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sotalol AF (cont.)

What should I discuss with my healthcare provider before taking sotalol AF (Betapace AF, Sotalol Hydrochloride AF)?

You should not use this medication if you are allergic to sotalol, or if you have:

  • asthma;
  • a serious heart condition such as "sick sinus syndrome" or "AV block" (unless you have a pacemaker);
  • severe heart failure (that required you to be in the hospital);
  • a history of Long QT syndrome;
  • severe kidney disease;
  • low levels of potassium in your blood (hypokalemia); or
  • a history of slow heart beats that have caused you to faint.

To make sure sotalol AF is safe for you, tell your doctor about your other medical conditions, especially:

  • breathing problems such as bronchitis or emphysema;
  • a history of heart disease or congestive heart failure;
  • an electrolyte imbalance such as low levels of potassium or magnesium in your blood; or
  • diabetes;
  • kidney disease;
  • a thyroid disorder;
  • a history of allergies; or
  • if you have recently had a heart attack.

FDA pregnancy category B. Sotalol AF is not expected to harm an unborn baby. Tell your doctor if you are pregnant or plan to become pregnant during treatment.

Sotalol AF can pass into breast milk and may harm a nursing baby. Do not use this medication without telling your doctor if you are breast-feeding a baby.

How should I take sotalol AF (Betapace AF, Sotalol Hydrochloride AF)?

You will receive your first few doses of sotalol AF in a hospital setting where your heart can be monitored, in case the medication causes serious side effects.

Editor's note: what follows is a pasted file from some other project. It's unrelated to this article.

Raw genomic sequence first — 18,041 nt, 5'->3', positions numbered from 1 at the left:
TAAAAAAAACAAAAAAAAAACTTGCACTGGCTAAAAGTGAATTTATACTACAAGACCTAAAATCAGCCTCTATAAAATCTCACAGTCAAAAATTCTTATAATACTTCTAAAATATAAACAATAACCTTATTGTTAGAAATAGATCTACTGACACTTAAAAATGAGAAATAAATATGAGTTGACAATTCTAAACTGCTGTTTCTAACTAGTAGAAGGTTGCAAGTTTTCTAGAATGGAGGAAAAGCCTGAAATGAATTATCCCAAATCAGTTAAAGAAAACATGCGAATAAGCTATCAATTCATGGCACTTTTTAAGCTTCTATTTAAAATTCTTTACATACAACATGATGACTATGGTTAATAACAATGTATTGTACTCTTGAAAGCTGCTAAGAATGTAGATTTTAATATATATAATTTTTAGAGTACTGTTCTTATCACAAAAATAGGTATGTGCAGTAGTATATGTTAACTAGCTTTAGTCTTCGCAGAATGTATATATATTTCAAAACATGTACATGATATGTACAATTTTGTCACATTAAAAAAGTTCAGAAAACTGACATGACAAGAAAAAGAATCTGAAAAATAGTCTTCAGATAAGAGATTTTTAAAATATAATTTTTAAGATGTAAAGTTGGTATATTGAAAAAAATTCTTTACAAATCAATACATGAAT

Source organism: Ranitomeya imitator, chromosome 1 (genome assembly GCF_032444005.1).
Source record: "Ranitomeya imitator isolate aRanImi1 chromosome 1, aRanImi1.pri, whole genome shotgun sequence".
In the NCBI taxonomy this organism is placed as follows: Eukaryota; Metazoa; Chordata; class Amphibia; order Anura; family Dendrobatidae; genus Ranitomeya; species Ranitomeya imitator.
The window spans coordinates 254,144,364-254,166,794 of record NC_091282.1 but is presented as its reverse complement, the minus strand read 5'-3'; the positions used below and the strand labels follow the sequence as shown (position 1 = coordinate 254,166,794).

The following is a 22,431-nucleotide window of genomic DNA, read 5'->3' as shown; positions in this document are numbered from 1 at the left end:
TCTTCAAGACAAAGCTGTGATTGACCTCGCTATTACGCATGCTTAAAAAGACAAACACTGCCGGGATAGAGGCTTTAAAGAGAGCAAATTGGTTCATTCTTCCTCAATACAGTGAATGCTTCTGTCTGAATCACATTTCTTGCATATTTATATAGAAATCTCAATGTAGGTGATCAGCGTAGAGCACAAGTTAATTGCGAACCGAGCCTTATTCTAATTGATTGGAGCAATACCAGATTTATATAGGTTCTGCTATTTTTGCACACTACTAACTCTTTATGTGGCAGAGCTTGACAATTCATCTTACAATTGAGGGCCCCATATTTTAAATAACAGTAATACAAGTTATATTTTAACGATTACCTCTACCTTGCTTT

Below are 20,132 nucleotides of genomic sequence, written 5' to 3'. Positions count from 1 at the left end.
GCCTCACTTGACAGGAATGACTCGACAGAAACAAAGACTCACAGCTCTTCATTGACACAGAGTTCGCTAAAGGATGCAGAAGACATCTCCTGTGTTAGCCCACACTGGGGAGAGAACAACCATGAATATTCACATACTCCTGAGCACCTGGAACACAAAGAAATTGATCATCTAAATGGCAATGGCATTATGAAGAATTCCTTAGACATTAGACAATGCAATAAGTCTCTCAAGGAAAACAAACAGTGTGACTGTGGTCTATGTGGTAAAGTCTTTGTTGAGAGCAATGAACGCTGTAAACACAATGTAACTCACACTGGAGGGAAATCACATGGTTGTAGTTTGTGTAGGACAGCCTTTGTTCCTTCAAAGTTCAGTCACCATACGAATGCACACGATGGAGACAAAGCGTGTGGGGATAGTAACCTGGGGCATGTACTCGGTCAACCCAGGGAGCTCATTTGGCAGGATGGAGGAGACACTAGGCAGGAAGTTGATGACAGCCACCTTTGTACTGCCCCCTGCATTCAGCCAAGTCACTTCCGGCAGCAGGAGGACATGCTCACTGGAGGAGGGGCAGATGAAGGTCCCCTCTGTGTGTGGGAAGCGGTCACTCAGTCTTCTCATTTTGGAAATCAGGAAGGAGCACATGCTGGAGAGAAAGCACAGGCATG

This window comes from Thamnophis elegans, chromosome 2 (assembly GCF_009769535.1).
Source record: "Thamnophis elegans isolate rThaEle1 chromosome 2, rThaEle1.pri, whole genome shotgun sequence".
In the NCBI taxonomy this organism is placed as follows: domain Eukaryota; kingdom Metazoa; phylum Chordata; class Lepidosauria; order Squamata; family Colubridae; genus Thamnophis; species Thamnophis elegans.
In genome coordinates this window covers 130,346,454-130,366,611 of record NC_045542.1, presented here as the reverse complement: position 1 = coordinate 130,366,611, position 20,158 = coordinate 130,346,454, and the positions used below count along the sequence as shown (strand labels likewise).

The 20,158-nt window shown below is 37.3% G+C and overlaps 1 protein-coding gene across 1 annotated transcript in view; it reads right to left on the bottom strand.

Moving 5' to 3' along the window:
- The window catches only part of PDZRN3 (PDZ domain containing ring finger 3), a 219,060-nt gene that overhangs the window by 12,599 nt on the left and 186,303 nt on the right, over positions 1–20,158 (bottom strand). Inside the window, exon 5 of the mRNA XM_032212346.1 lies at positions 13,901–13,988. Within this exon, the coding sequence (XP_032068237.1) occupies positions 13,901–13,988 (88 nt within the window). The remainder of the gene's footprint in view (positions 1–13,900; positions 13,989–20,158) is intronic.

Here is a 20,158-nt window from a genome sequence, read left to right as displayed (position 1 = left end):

Take exactly as prescribed by your doctor. Do not take in larger or smaller amounts or for longer than recommended. Follow the directions on your prescription label.

This medication comes with patient instructions for safe and effective use. Follow these directions carefully. Ask your doctor or pharmacist if you have any questions.

Take sotalol AF at the same time every day.

Your heart rate will be constantly monitored using an electrocardiograph or ECG (sometimes called an EKG). This will help your doctor determine how long to treat you with sotalol AF.

Your blood pressure will need to be checked often. Visit your doctor regularly.

Tell your doctor if you are sick with severe vomiting or diarrhea, or if you are sweating more than usual. Prolonged illness can lead to a serious electrolyte imbalance, making it dangerous for you to use sotalol AF.

This medication can cause unusual results with certain medical tests. Tell any doctor who treats you that you are using sotalol AF.

If you need surgery, tell the surgeon ahead of time that you are using sotalol AF. You may need to stop using the medicine for a short time.

Do not skip doses or stop taking sotalol AF without first talking to your doctor. Stopping suddenly may make your condition worse. You may need to use less and less before you stop the medication completely.

If there are any changes in the brand or strength of sotalol you use, your dosage needs may change. Betapace and Sorine are not used for the same conditions that Betapace AF is used for.

Always check your medicine when it is refilled to make sure you have received the correct brand and type as prescribed by your doctor. Ask the pharmacist if you have any questions about the medicine given to you at the pharmacy.

Store at room temperature away from moisture and heat.

Report Problems to the Food and Drug Administration

You are encouraged to report negative side effects of prescription drugs to the FDA. Visit the FDA MedWatch website or call 1-800-FDA-1088.

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